Flickr/Yahoo recently announced in the category Product/General Management two new interesting vacancies for a Product Manager A and a Product Manager B, which raises the question if Flickr will enter the commercial stock photo market in the not too distant future, with selected and rights cleared images of its huge image library. Summarizing the two vacancies, the positions -- regarding the key attributes of successful candidates and their key responsibilities -- are described as:
- We are looking for an individual who can share and drive forward our goals by helping grow a key new aspect of the product.
- Specifically, we are looking for someone who understands the potential of user-contributed media to deliver timely (personally, geographically, etc) relevant information to a multiplicity of audiences.
- Build a strategy and product requirements for next generation Flickr services.
- Develop a strong understanding of specific sub-sector of the existing Flickr user base as well as a new set of incoming users.
- Marketing, journalism, photography, photo acquisition or editorial experience all strong plusses.
- Specifically, we are looking for someone who can harness the potential of Flickr’s large and growing commercial eco-system to drive product richness as well as increased monetization for Flickr, Flickr's users, and Flickr partners.
- Develop a strong understanding of existing Flickr user base as well as our growing eco-system of partners.
- Drive product development and project manage the product implementation.
- Payment technologies, intellectual property experience all strong plusses.
The parent company of Flickr, Ludicorp, was founded in 2002, and sold to Yahoo in March 2005. Flickr was launched in February 2004 and showcases currently more than 100 million images.
Some readers may recall the brainstorming discussions between Thomas Hawk and me during the last autumn if Flickr one day will start to sell images ("Flickr: How To Displace Getty Images and Corbis" and "Getty Images, Flickr And The Reinvention Of Outdoor Advertising"), with a big question mark regarding appropriate model releases and other legal issues.
When asked about Flickr and its potential for the stock photo business, the CEO of a US photo agency recently told me that Flickr would never ever expand its business activities into the commercial field. I admire the person, however, it has been the same person responding to a question a year ago about the emerging micropayment stock photo sites and their possibilities with the words: "Micropayment, what?"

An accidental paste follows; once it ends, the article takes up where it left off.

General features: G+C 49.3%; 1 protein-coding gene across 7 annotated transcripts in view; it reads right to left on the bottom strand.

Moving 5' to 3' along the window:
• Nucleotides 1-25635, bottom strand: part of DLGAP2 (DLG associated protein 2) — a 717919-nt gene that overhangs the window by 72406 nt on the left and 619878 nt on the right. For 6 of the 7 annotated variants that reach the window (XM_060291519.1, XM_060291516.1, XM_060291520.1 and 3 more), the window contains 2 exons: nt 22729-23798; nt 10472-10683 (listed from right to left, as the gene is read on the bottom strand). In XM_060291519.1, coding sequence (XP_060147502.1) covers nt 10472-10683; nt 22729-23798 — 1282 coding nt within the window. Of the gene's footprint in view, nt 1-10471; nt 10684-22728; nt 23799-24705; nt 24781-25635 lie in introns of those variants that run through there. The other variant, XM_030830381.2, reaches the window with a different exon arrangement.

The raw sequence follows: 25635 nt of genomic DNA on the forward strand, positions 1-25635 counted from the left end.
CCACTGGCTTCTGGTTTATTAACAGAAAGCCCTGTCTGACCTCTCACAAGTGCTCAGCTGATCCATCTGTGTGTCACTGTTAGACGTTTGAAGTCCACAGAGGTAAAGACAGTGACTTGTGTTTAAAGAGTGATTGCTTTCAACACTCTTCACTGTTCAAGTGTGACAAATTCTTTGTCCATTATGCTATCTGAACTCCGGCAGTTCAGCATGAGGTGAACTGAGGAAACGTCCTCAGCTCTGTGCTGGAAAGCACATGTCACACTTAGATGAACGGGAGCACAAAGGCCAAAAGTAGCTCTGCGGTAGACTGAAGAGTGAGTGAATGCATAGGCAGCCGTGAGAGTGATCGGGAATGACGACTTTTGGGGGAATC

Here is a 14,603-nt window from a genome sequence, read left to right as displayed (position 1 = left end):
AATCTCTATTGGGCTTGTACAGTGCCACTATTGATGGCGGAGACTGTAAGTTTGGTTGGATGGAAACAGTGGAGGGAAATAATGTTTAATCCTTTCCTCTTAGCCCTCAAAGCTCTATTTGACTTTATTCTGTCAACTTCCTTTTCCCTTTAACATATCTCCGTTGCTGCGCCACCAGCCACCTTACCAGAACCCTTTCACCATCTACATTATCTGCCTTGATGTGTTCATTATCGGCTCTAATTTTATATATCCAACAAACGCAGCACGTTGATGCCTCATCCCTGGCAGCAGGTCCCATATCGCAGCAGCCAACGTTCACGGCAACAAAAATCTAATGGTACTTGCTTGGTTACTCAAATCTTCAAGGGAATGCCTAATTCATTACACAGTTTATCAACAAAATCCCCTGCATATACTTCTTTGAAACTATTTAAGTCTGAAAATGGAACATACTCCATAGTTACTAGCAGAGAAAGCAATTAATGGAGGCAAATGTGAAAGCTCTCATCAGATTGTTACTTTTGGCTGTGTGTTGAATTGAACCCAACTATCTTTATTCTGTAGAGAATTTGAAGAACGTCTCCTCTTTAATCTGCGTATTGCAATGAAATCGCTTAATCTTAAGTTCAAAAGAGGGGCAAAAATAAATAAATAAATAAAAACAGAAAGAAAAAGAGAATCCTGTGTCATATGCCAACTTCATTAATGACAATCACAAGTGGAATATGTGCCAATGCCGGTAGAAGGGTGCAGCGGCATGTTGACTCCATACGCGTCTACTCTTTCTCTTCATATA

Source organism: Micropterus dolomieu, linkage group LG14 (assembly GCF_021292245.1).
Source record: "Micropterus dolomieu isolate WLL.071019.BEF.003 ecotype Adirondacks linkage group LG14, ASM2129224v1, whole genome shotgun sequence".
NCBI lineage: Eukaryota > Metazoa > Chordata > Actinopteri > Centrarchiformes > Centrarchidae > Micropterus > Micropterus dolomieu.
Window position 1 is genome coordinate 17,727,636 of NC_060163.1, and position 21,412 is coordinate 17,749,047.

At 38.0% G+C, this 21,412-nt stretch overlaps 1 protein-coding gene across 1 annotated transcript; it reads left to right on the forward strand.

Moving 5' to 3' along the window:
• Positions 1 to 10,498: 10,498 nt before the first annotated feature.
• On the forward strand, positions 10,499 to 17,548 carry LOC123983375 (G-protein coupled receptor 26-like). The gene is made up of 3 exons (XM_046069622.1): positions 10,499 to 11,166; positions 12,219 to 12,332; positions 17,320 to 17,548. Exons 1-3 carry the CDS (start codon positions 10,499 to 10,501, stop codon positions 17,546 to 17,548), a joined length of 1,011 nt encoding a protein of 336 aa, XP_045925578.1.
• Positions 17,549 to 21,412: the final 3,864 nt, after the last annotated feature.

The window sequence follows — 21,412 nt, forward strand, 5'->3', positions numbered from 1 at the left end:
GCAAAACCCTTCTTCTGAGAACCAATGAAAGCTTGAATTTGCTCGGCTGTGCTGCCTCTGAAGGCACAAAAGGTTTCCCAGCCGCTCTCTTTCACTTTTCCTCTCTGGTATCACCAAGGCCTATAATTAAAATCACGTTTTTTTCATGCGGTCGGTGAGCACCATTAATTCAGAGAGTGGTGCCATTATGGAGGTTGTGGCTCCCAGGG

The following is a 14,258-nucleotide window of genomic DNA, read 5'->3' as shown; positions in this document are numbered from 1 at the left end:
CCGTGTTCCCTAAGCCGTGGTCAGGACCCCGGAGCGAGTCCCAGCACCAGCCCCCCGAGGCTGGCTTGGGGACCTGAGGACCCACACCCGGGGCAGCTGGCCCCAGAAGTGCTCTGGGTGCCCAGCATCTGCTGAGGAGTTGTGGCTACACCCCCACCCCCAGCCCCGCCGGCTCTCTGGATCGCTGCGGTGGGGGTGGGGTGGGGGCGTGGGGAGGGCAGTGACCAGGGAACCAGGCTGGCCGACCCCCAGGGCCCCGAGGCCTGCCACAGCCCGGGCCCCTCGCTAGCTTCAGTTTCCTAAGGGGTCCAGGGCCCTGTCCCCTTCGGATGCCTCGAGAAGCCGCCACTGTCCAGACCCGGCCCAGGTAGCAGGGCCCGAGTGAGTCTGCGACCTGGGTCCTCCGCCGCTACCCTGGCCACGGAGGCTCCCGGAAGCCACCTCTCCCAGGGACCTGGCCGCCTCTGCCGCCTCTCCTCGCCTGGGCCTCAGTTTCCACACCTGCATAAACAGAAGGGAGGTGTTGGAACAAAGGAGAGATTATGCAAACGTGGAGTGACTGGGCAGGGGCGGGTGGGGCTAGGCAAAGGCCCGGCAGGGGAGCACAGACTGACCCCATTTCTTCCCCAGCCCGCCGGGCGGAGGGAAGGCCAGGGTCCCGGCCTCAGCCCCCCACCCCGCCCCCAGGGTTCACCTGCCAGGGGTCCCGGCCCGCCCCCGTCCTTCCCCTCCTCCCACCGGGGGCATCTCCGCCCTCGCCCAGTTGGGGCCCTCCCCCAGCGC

Similar to most stock agency owners, for most journalists at that time micropayment sites had been the spawn of satan. The same journalists which, after Getty Images acquired iStockphoto, cried out loud: "Hey, folks, literally, I had been inventing the reporting about micropayment stock photo websites. I saw this all was coming". Today, you can watch ads of micropayment stock photo sites in photo magazines close to ads of classical general stock photo agencies; those that will in all likelihood not survive the next three years.
One of the first marketing studies about iStockphoto was published in April 2004 (ContentBiz/MarketingSherpa: "How istockphoto.com Sells $4,000,000 Photo Downloads Per Year at $1 Each"). On the funny side and to my surprise, I noticed that the study mentioned at the end under References also a blog post called "istockphoto.com: "Bringing the price down to a level where everybody can afford to buy a stock photo"". I wrote this piece when this site was about four weeks old. Later I learned that literally no other sources had been publishing anything about iStockphoto and the so-called "Colorado-based photography nuts". I never understood why obviously so less people are not thinking beyond the day-to-day business, when things outside are changing so fast.
We think that microstock sites can capture up to 30 % of the existing market and create a new market that will be as big, if not bigger, than the one that already exists.